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Chairman inducted into the Australian Maritime Hall of Fame

19 November 2015

Prior to 1985, ports were the business of governments, owned and often operated as arms of the state by port authorities and their ministerial masters. But in that year, Malaysia decided that it had a problem which needed a radical solution.

The country had very strong trade growth prospects, but the government in Kuala Lumpur could not easily spare the capital to develop the infrastructure needed to develop Port Klang.

 In 1986, Malaysia’s Port Klang became the first container port in the world to be handed over to a private contractor, Conaust Australia, under a long term agreement.  The man who had masterminded it was Captain Richard Setchell, the managing director of the Conaust project.  By the 1980’s Conaust Australia had bought out its partners and competitors and became established as a major terminal operator.

Upon Richard’s return to Australia in 1987 he was appointed as Chairman and Managing Director of Conaust Ltd which was soon to be renamed P&O Ports and from then he set about delivering an ambitious plan to expand to all five continents and become the largest operator of container terminals in the world.

Within a decade, more than a hundred ports around the world had moved from government to private hands, 20 of them managed by P&O Ports — which had become if not the biggest by volume then at least the most diversified box port operator in the world.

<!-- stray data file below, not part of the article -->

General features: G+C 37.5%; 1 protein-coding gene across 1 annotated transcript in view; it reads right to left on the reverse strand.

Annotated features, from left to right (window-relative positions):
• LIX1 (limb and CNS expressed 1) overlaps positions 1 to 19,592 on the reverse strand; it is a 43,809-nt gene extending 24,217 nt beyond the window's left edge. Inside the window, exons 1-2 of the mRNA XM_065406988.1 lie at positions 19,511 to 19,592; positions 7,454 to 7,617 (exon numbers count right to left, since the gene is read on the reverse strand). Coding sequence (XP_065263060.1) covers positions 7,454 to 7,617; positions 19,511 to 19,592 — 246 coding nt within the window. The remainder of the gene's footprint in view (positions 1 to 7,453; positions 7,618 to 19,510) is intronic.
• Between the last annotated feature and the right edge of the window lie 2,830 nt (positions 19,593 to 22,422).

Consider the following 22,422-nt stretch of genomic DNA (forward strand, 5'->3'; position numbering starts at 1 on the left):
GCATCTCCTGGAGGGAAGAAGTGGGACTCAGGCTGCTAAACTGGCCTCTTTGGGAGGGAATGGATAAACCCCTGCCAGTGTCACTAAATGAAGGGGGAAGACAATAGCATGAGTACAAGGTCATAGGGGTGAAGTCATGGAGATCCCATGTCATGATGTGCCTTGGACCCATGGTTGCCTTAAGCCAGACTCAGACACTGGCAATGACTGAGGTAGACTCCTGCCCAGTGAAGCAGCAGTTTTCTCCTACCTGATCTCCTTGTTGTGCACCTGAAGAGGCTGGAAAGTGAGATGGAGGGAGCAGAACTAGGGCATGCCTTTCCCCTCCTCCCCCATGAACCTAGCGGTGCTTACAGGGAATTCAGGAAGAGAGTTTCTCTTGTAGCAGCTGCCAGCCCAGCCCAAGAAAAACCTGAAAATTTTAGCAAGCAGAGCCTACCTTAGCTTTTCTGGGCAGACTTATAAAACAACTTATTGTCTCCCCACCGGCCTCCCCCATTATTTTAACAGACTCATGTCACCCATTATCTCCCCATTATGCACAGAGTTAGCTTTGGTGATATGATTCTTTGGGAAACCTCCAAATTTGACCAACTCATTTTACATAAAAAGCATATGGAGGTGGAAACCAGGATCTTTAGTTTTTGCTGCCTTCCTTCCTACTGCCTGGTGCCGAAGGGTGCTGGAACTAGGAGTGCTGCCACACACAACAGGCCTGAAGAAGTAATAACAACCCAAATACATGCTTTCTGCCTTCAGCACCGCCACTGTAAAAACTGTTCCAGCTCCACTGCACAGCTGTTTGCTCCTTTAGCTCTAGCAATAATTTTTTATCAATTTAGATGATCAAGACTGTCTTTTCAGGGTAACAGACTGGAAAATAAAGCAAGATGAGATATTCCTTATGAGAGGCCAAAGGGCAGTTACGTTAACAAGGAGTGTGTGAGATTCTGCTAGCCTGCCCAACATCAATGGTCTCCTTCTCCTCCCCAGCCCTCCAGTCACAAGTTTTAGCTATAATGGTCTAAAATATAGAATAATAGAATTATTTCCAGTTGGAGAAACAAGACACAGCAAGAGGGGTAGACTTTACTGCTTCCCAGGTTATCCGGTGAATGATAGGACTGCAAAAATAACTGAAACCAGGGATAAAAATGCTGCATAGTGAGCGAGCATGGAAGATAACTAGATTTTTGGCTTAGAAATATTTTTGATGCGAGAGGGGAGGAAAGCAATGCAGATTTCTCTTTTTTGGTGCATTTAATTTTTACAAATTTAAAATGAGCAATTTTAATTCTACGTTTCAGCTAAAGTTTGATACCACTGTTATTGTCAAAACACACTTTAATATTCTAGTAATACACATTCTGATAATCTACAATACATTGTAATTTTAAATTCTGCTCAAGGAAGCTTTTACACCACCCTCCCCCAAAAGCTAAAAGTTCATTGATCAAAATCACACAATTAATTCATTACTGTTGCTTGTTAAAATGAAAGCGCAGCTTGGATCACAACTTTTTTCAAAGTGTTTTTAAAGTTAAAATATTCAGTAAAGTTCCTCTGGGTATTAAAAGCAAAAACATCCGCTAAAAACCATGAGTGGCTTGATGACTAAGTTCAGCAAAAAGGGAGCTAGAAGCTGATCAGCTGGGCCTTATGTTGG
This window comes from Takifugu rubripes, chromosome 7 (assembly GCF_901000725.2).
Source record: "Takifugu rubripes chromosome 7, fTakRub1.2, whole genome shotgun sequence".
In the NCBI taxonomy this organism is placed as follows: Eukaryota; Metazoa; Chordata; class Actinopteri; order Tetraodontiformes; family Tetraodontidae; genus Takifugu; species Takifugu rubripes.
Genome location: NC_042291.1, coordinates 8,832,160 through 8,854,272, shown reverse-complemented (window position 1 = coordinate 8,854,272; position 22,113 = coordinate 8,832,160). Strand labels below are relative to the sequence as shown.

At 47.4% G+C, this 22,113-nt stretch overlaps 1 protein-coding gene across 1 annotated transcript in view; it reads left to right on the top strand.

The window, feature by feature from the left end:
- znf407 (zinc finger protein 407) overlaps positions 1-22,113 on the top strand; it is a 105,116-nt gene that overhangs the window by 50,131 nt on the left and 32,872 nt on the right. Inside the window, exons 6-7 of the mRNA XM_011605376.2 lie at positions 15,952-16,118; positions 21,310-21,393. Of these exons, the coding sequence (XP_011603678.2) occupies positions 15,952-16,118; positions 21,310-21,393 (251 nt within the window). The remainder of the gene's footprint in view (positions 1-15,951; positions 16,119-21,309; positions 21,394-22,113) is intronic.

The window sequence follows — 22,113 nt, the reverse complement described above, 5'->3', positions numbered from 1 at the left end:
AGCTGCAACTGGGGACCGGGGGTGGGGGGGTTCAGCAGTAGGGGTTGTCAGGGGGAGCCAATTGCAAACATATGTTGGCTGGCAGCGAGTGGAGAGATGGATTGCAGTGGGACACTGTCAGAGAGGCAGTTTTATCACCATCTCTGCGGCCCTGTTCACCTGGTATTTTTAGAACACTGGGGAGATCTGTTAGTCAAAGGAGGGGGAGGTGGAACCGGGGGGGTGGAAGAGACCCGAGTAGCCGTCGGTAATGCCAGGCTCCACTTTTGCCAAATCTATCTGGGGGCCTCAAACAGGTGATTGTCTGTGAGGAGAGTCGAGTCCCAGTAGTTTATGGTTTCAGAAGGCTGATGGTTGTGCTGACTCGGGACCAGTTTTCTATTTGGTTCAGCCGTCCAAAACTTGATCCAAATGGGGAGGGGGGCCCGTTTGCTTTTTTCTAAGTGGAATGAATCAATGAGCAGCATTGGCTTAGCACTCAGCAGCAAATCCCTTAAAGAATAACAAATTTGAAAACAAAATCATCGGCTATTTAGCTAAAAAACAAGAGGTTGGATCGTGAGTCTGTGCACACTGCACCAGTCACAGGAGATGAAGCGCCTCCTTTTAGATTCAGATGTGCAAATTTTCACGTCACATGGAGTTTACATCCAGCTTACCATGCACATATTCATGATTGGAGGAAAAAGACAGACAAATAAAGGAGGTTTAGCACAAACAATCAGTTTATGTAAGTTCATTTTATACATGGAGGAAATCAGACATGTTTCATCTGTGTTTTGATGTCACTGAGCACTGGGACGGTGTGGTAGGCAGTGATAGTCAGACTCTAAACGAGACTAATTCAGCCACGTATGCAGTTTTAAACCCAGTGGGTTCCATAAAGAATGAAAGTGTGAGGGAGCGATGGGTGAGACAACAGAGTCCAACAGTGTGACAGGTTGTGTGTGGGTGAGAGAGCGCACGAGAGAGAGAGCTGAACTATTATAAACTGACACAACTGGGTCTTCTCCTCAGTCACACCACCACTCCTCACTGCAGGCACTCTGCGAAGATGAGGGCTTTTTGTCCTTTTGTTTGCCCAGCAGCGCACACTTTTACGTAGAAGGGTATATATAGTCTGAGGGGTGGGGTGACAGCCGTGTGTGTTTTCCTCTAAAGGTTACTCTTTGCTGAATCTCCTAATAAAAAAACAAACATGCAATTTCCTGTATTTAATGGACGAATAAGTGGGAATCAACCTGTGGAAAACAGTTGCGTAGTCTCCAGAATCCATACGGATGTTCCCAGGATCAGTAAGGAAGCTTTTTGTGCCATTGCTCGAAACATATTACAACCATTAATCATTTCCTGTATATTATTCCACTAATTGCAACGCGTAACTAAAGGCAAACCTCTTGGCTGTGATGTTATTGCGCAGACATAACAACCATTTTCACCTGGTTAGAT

The private investment concept also turned out to be enormously flexible. In the 1980s, it was mostly smaller container ports in Asia and the developing world with very high rates of future growth that turned to the private financing and development model.  In the 1990s, it spread to more mature port industries in Europe and North America.

In the 2000s, the major port operators started buying each other – and P&O Ports, which started on the back of an envelope in Sussex Street Sydney, was sold to Dubai’s DP World in 2005 for $7. 7 billion dollars, a very strong multiple which marked a high point for the price of assets like this.

By this time, Richard had retired, and was last seen driving a tractor on his farm somewhere near Kiama in NSW.  Or so we thought. In fact, he was shortly back in the game with his own Anglo Ports operation in alliance with Manila-based ICTSI.

He thought the time was right to break the container terminal duopoly he had done so much to build in Australia.  As it turned out, Anglo Ports was the first to do so, though Anglo Ports was an energetic proponent of any port project going and did a great deal to make the intellectual case for ending the duopoly era.

However, recently, Richard achieved a major success when Anglo Ports was announced as a joint-concession winner, together with ICTSI, to build a new facility at Webb Dock, Melbourne.  Anglo Ports left behind some serious international competition with its winning proposal.  In February this year, Anglo Ports divested its shareholding in the joint venture, but remains engaged in other port investment opportunities in Australia and around the world.

Australia has a proud maritime history.

Few people know that the port industry in its modern privatised form was also invented in Australia, and that Richard Setchell was the man behind it.  It truly makes him not just an Australian maritime leader but a global leader as well.

Captain Richard Setchell is a worthy inductee into the Australian Maritime Hall of Fame and our congratulations go to him. 

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